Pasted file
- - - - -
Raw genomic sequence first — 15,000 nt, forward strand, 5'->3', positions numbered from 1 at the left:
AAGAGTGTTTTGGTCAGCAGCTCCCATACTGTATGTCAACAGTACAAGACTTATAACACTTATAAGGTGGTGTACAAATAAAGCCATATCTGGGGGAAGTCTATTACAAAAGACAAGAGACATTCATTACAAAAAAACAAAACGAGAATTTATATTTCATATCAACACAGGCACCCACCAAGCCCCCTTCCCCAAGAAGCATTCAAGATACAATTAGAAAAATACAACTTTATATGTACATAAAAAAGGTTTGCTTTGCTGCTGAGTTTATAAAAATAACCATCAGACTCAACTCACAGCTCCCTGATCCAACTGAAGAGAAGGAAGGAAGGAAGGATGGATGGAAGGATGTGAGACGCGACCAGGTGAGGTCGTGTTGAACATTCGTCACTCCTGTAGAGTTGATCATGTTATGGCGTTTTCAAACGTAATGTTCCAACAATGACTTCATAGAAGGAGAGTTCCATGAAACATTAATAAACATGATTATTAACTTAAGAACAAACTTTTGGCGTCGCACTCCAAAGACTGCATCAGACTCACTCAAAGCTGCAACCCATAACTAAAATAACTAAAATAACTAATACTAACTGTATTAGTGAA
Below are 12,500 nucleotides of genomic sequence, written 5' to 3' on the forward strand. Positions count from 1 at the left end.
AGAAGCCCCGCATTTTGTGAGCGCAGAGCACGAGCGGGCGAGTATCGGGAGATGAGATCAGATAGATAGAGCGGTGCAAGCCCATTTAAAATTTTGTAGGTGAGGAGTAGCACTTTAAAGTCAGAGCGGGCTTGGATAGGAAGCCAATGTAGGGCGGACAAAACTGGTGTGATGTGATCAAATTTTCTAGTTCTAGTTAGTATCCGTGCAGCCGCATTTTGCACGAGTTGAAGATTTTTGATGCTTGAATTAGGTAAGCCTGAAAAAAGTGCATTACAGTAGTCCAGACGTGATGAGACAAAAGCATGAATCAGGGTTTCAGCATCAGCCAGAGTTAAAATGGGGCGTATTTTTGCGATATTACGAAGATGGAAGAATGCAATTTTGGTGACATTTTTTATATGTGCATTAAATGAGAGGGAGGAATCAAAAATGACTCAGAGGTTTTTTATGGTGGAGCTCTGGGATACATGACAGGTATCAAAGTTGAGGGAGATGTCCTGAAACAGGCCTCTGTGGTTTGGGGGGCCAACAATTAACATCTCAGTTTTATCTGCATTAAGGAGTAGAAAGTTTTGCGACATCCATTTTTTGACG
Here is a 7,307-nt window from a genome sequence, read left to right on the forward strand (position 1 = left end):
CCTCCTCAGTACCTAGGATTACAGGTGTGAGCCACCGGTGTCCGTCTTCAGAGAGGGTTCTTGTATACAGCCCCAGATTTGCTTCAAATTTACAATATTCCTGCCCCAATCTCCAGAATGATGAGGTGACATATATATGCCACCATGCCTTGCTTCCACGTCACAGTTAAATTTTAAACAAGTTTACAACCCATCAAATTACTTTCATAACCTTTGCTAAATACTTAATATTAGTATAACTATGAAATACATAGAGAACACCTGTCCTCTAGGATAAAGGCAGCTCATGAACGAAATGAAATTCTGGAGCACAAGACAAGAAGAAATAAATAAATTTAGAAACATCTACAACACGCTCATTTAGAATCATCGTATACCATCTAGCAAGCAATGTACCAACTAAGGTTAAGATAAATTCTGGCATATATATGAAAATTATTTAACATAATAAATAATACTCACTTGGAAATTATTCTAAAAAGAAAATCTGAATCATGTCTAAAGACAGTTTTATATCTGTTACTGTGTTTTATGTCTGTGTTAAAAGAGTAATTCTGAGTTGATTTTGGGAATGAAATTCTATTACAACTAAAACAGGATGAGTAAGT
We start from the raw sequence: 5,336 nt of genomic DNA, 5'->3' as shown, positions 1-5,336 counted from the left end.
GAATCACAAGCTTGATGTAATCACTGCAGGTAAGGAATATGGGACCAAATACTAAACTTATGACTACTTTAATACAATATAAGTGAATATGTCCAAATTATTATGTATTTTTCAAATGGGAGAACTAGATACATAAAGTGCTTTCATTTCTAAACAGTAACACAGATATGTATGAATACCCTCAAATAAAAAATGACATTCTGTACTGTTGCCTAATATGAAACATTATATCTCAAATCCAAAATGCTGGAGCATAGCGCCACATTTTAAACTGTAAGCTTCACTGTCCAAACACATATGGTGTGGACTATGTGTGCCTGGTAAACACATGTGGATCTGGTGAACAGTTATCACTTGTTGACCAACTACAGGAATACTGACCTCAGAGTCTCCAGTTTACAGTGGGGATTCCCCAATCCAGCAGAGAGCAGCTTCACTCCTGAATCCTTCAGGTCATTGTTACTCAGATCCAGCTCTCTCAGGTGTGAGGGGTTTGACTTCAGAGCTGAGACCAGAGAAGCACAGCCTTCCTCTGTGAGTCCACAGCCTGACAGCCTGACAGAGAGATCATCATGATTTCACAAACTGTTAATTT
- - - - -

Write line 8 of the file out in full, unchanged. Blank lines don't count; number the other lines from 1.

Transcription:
GAATCACAAGCTTGATGTAATCACTGCAGGTAAGGAATATGGGACCAAATACTAAACTTATGACTACTTTAATACAATATAAGTGAATATGTCCAAATTATTATGTATTTTTCAAATGGGAGAACTAGATACATAAAGTGCTTTCATTTCTAAACAGTAACACAGATATGTATGAATACCCTCAAATAAAAAATGACATTCTGTACTGTTGCCTAATATGAAACATTATATCTCAAATCCAAAATGCTGGAGCATAGCGCCACATTTTAAACTGTAAGCTTCACTGTCCAAACACATATGGTGTGGACTATGTGTGCCTGGTAAACACATGTGGATCTGGTGAACAGTTATCACTTGTTGACCAACTACAGGAATACTGACCTCAGAGTCTCCAGTTTACAGTGGGGATTCCCCAATCCAGCAGAGAGCAGCTTCACTCCTGAATCCTTCAGGTCATTGTTACTCAGATCCAGCTCTCTCAGGTGTGAGGGGTTTGACTTCAGAGCTGAGACCAGAGAAGCACAGCCTTCCTCTGTGAGTCCACAGCCTGACAGCCTGACAGAGAGATCATCATGATTTCACAAACTGTTAATTT